CGS shipments of rad-waste banned by state due to repeated violations
KING TV report, August 10, 2017
Notice suspending authorization for Energy Northwest shipments to the nuclear waste disposal site, Washington State Department of Health, July 26, 2017
Memo acknowledging non-compliance with state standards
Stop Work Order to cease all activities associated with the shipping of radioactive material/waste to offsite organizations or facilities. Energy Northwest, July 26, 2017

Columbia Generating Station: NRC's Special Inspection of Self-Inflicted Safety Woes By Dave Lochbaum, Union of Concerned Scientists, April 13, 2017
Self-inflicted problems turned a fairly routine incident into a near-miss on December 18, 2016, when the plant stopped generating electricity and started generating problems. Luck stopped it from progressing further. The problem started offsite due to causes outside the control of the plant’s owner. Those uncontrollable causes resulted in the main generator output breakers opening as designed.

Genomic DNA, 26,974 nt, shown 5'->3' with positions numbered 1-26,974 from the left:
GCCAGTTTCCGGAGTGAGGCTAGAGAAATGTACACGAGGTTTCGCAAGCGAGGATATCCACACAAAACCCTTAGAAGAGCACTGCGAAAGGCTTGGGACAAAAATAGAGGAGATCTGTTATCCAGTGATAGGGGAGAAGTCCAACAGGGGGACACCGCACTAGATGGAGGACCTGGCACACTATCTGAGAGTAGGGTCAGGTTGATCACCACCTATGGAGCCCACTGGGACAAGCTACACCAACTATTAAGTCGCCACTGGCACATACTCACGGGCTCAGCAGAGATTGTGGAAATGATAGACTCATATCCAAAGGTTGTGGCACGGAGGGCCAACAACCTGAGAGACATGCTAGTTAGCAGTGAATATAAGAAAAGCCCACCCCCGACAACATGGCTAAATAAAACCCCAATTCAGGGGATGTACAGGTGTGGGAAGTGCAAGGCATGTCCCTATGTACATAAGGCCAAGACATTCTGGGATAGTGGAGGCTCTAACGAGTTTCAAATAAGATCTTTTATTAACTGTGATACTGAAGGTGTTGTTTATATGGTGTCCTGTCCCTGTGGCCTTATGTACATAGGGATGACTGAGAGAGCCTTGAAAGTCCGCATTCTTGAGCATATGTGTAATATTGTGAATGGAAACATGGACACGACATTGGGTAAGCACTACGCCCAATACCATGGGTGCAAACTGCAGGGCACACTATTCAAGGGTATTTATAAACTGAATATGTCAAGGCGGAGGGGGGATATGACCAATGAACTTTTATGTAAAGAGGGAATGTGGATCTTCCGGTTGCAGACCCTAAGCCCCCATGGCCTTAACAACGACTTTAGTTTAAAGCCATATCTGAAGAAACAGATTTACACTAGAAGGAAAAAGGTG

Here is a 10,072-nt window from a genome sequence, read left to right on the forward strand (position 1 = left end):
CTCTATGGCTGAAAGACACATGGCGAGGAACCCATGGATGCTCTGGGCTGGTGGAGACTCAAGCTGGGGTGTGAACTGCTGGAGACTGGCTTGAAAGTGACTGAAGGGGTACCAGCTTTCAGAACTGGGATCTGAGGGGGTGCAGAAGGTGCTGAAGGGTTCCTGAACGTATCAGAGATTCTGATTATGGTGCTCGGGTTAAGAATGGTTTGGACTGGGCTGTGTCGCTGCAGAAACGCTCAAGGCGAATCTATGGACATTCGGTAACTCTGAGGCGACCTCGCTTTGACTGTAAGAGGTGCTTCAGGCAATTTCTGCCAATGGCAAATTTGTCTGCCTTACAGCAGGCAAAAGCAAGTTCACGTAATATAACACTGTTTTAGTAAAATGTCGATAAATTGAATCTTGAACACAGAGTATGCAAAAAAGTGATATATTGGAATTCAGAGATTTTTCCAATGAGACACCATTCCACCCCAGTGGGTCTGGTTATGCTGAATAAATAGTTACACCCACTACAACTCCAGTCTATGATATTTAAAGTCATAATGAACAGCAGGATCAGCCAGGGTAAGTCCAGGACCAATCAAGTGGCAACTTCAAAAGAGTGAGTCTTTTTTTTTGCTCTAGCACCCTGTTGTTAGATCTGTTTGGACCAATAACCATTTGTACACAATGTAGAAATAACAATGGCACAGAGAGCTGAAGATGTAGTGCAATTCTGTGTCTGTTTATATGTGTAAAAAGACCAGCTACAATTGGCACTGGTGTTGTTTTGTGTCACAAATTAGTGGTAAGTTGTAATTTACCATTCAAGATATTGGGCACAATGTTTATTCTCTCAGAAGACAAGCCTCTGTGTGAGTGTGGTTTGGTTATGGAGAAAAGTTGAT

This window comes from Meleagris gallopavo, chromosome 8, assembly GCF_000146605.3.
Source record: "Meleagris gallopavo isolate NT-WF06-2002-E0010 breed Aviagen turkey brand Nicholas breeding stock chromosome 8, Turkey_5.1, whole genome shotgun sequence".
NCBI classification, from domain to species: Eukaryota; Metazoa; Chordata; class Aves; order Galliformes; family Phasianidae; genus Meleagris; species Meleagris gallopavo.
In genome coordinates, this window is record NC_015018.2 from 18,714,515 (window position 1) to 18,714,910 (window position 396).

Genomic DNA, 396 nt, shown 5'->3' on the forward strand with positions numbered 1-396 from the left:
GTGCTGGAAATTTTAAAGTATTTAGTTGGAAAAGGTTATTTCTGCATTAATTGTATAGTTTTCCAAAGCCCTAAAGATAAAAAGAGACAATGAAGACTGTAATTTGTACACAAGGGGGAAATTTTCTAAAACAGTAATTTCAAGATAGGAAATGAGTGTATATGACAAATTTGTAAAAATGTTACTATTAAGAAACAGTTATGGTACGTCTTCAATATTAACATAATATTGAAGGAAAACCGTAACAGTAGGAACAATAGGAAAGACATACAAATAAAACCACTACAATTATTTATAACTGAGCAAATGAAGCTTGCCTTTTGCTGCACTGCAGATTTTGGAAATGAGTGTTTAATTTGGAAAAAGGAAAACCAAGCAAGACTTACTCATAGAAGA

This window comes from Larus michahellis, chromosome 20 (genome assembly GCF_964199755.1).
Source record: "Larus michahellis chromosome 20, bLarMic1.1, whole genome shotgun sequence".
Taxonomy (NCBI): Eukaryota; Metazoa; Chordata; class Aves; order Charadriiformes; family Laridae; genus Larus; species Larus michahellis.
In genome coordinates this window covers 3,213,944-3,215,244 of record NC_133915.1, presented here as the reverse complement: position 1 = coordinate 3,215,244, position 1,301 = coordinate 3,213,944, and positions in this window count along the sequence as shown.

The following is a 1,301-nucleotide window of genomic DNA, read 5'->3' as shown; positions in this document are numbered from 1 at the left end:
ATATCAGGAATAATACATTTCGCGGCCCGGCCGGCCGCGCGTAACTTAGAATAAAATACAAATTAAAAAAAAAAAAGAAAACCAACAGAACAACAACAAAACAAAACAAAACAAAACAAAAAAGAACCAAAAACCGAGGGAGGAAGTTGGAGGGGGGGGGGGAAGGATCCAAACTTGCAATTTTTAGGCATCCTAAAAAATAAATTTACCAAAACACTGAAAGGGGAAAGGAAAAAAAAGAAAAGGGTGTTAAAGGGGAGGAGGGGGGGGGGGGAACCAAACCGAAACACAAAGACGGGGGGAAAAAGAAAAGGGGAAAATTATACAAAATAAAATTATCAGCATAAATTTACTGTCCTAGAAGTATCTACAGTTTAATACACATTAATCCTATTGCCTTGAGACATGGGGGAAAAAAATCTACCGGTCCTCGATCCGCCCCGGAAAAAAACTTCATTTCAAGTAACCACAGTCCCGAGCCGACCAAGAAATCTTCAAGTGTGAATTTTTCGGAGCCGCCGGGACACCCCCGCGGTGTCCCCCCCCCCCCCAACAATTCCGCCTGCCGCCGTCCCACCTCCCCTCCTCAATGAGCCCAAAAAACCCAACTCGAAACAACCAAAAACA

By procedure, the operators were supposed to trip the main generator. Failing to do so resulted in the unnecessary closure of the MSIVs and the loss of the normal makeup cooling flow to the reactor vessel.
By procedure, the operators were supposed to manually start the RCIC system to provide backup cooling water flow to the reactor vessel. But they failed to properly start the system and it immediately tripped. Procedures are like recipes—positive outcomes are achieved only when they are followed.
The operators resorted to using the HPCS system. It took about a minute for the HPCS system to recover the reactor vessel water level—the operators left it running in “idle” for the next three hours and 42 minutes during which time about 5 gallons per minute leaked into the reactor building. The leak was through eroded gasket material that had been identified as improper for this application nearly a decade earlier, but never replaced.
Defense-in-depth is a nuclear safety hallmark. That hallmark works best when operators don’t bypass barriers and when workers patch known holes in barriers. Luckily, other barriers remained effective to thwart this near-miss from becoming a disaster. But luck is a fickle factor that needs to be minimized whenever possible.